Snow Globe

In the world outside a double hung window, today is a bright and beautiful day!

What, you think not? Outside, there is a snow globe with the authenticity of a vintage card.

In the distance, a wind-blown plume rises from a snowblower hidden among piles of snow that climb higher and higher.

Momentarily, my heart plummets. Today it would be easy to hide inside my comfort zone, writing, baking, wishing to keep appointments but allowing the ever-growing snowbanks to hold me captive, and wondering how to out maneuver the polar vortex with its ever increasing onslaught of fluffy whites.

Cabin fever is taking shape.

A second Code Red Alert in two days demands that residents stay off the hazardous roads and prepare for sub-freezing temps. I consider my readiness to wield the snow shovel, especially considering a recent bout of tennis elbow. Why am I reluctant to go out into the snow globe? Judging by photos snapped from an open door, there are already sixteen inches on the ground and they are heavy with moisture. But wait. Another eight inches is coming! Shovel I must.

Little do I know that a spiritual revolution is also beginning to take shape. Breaking out of the cabin and roaring down an open drive is more than a dream. Motor freedom is critical to our survival in this modern age. So are sidewalks that are open to navigation.

This time I will defeat Mother Nature. I will keep the sidewalks open. How? By employing the best-kept secret I have to defeat overwhelming situations… a ‘can do’ attitude.

I don four pairs of thermal leggings,  three-inch-thick mittens with metallic ski liners, and check to see if my warming solution – brandy – still lives in an abandoned dishwasher, a cache maintained year to year only as a protective mechanism to guarantee that I carry out the hideously lonely job of snow removal. Retrieving a media device loaded with music from a table beside the door, I look back with reluctance at the warm, comfortable living room as if for the last time.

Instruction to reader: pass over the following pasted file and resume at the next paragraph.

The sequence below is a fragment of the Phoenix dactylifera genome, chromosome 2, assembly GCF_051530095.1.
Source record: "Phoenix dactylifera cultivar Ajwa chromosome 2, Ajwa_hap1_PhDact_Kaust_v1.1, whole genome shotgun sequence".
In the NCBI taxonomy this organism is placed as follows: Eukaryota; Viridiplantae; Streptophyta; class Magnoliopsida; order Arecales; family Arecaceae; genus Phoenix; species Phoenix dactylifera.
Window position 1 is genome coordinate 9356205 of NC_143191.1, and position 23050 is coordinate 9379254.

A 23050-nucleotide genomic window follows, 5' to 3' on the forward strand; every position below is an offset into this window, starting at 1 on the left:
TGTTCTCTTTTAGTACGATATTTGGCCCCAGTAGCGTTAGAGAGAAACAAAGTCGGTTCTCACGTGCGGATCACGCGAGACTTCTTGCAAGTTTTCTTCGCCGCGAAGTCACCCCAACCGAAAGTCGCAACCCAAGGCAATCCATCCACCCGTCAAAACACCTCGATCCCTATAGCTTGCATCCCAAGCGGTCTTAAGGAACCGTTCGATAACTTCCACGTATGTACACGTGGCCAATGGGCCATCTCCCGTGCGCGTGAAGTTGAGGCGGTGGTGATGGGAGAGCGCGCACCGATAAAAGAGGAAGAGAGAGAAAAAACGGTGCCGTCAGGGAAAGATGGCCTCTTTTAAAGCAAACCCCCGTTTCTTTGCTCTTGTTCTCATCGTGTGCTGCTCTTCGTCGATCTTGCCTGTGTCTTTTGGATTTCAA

I am a woman on a mission. I can do this. Never mind that the music stops playing every time the headphones move. Restoring a music connection is a powerful thing that is easily done in a small moment. Disregard that the dishwasher containing the brandy is only abandoned because it needs fixing; the drain overflows on a consistent basis and floods the kitchen floor because the sink drain doesn’t work all the time. Then again, I have to disregard the image of a comfy, energy robbing recliner inviting me to snuggle beside the fireplace.

Comparing the snow emergency to other life crises that need attention elevates the driveway to top priority. I could go on endlessly listing potential barriers. Yet, having bolstered my ‘can do’ attitude with warm clothes and lively music to brighten my soul, I begin to shovel.

My commitment lasts for five minutes, until… voila, a hot new neighbor comes out to help. Two fellas snowplowing the drive next door see my plight and launch enthusiastically into the shovel brigade. Afterward they receive my warmest blessing, but none one of them will accept compensation beyond a simple thank you for their help and companionship.

Shoveling went well. Back inside in less than ten minutes, I forgot all about the promised comfort of sipping brandy. The dishwasher remains shut for another year.

I stare through a window at the now open driveway, closing the blinds halfway to filter out a bright glare. Slowly a realization breaks through.

From time to time, I need to step outside my circle of comfort.  I need to let go of my staunch independence, reach out, and let others help. Helping me meets their needs too.

There are times when all I have to do is approach a challenge with a light-hearted smile, ready to plunge in, do my part, and hope the rest falls into place. Sometimes this works, other times it does not. When’s it’s all over, though, I will want to have done my best to effect a positive outcome.

The point? Gloom and doom cannot get us down if we remember to look for a bright spot on the flip side of every challenge. Pitfalls often conceal payoffs. Everyday miracles abound in the pitfall zone. It is easy to overlook those blessings and other small, yet significant, life offerings that we find after climbing from life’s inevitable potholes. Counting blessings is another way of expressing gratitude, which, in turn, gives rise to strength and resiliency and a savvy knowing that even a kind and gentle spirit can handle bad along with the good.

Surrender to your life dreams that wait in the spectacular world outside the double hung window.

… Carolyn Tody

Quote of the Day ~ “In the long run, the sharpest weapon of all is a kind and gentle spirit.” … Anne Frank